Surveying 10 football clubs, at the whim of foreign owners, Bob Holmes’ book details the stories of the good, the bad and the ugly stalking the game

Football’s changed. It’s not what it used to be. It’s all about money… Let’s be honest, many things have changed since the creation of the Premier League — the internet, house prices, politics, the size of Cadbury’s Crème Eggs.

The success of English football — namely the Premier League, and certainly not the England national side — has been phenomenal. And the international interest in investing in the UK has not been specific to sport — many of our best-known industries and brands are now foreign owned; many good, many not so much.

So foreign owners in football is not necessarily a bad thing and Bob Holmes’ book — subtitled ‘the good, bad and ugly of football’s foreign owners’ — acknowledges that. Indeed how many Chelsea fans or Man City fans regret their takeovers? Similarly, while it’s nice to be nostalgic, there’s no issue with a globally popular industry having globally interested finance.

Of course, there are always many different outcomes — some owners are good, some owners are just terrible; and it doesn’t matter where they’re from. And nicely bookending the Fawaz Al Hasawi years, Nottingham Forest fans are only too familiar with an egotistic, shambolic regime that really was only in it for the fame and money. Similarly, some just don’t work out despite best intentions.

As the introduction states: ‘The verdicts are as mixed as their motives and the jury is still out in some cases. Overall, the successes far outweigh the crackpot moments and the Premier League would not be a must-see for a sizable chunk of mankind without them. But what is becoming increasingly apparent is the widening disconnect between owners and fans. Successes on the field and on the balance sheet are not always in tandem, and sometimes the very DNA of the club will feel tampered with.’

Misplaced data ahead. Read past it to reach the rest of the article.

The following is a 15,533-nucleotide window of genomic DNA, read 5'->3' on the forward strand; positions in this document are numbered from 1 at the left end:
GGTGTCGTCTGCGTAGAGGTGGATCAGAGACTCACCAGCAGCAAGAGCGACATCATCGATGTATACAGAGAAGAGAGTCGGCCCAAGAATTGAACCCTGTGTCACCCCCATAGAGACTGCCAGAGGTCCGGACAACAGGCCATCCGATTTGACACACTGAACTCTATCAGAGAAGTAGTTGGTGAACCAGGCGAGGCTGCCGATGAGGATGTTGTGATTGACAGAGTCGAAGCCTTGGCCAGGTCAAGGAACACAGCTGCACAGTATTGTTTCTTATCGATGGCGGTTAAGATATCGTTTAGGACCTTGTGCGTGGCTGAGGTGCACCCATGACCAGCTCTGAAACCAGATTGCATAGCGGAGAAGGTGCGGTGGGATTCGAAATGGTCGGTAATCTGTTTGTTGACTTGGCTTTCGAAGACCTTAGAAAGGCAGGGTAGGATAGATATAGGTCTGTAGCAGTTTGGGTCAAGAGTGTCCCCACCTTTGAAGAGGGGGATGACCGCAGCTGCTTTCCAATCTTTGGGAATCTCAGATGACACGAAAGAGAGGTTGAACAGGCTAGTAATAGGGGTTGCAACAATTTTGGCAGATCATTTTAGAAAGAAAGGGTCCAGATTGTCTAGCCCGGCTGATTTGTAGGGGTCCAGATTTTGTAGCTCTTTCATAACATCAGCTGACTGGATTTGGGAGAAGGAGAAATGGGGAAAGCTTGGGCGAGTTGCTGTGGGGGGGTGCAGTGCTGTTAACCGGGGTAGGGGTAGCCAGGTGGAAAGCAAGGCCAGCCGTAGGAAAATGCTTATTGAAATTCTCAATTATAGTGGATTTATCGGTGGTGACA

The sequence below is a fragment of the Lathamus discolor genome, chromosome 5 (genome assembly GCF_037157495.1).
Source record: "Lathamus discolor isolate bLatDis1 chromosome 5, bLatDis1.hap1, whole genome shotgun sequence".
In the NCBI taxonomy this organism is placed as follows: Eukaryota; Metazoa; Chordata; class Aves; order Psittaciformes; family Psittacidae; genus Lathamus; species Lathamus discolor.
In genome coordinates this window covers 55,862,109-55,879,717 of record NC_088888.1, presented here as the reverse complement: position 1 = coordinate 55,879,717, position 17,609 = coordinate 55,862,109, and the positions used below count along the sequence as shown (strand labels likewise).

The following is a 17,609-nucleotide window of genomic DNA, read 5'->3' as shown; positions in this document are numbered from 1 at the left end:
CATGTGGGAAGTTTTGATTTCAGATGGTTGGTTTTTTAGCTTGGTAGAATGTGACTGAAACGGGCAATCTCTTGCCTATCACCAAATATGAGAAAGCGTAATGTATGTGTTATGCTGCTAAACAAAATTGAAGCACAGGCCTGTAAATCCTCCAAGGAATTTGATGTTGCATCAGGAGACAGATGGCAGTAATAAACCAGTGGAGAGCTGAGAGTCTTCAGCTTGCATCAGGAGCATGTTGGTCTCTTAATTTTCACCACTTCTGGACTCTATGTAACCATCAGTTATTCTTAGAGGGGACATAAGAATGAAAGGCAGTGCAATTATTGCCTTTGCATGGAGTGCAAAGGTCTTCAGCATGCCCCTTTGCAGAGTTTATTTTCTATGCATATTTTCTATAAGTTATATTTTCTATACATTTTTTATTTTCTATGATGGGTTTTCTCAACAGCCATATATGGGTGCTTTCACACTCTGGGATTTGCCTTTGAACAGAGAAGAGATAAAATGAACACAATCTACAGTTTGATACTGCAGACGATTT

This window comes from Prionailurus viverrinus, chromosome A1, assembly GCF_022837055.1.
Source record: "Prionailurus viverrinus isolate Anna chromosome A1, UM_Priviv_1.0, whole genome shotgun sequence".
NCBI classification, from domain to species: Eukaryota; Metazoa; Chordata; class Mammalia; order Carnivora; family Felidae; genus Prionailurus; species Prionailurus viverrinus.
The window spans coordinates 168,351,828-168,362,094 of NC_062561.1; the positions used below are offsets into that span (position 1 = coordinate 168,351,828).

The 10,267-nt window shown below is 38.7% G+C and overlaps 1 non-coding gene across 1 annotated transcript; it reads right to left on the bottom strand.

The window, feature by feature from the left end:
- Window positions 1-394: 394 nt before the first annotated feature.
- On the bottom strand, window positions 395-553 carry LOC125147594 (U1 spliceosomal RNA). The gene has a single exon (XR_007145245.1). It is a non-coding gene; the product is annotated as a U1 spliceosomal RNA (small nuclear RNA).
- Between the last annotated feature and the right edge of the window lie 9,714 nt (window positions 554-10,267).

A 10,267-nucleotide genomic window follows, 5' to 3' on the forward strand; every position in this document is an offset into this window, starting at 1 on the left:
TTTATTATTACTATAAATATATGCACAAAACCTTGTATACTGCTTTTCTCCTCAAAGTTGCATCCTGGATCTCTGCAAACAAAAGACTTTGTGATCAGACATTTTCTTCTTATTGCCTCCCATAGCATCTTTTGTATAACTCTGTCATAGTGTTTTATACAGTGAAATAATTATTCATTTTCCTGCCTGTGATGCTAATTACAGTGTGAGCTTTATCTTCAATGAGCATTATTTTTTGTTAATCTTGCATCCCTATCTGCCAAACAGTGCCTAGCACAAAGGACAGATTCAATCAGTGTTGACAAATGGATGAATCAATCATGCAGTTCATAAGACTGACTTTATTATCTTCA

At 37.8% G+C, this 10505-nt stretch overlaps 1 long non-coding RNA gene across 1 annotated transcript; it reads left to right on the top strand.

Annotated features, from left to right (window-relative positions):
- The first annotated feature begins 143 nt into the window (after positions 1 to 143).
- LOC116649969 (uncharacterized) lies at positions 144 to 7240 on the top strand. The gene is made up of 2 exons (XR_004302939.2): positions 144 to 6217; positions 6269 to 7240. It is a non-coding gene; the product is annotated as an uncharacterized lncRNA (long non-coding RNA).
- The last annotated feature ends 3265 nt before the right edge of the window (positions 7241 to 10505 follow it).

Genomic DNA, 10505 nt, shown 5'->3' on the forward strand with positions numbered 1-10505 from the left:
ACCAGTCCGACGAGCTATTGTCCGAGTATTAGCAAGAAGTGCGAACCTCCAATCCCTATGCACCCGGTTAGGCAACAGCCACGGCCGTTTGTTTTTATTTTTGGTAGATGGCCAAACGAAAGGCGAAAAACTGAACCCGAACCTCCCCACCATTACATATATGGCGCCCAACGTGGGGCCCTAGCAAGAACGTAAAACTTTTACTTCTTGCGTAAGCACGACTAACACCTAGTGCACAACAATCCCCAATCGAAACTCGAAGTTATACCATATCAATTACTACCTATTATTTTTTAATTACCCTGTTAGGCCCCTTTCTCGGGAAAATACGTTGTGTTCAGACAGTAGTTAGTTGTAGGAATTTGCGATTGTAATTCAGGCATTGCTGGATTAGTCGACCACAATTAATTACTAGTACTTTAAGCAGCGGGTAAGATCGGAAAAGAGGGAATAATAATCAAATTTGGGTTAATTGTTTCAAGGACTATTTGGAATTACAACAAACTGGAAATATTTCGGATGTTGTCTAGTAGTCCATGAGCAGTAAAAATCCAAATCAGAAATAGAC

However, like any journalist, Holmes is interested in the story — and the 10 clubs he’s chosen have some ‘cracking’ ones to tell. From Aston Villa and Blackburn Rovers to Notts County, Portsmouth and Queens Park Rangers, it’s a great job of revealing as much as possible of the inside story with detailed research and telling quotes from well-placed sources.

The story of Nottingham Forest is wrapped up in 48 pages of the 364-page book but does a good job of summarising the increasingly desperate and disastrous Fawaz years. Contrasting the shambolic post-Cloughie era, culminating in the ill-fated Gang of Four consortium, with the Nigel Doughty years and the subsequent five years, Holmes — if you can bear it — reminds us of the City Ground’s misfortunes.

The chapters on the other nine clubs are an interesting counterpoint in how bad — or good — things could have been. And as Forest turn from one foreign owner to another, there can be — as it currently stands — no clearer example of the difference between a good owner and a terrible one.

Caesars, Saviours and Suckers: The Good, Bad & Ugly of Football’s Foreign Owners is available from Amazon from £9.99.

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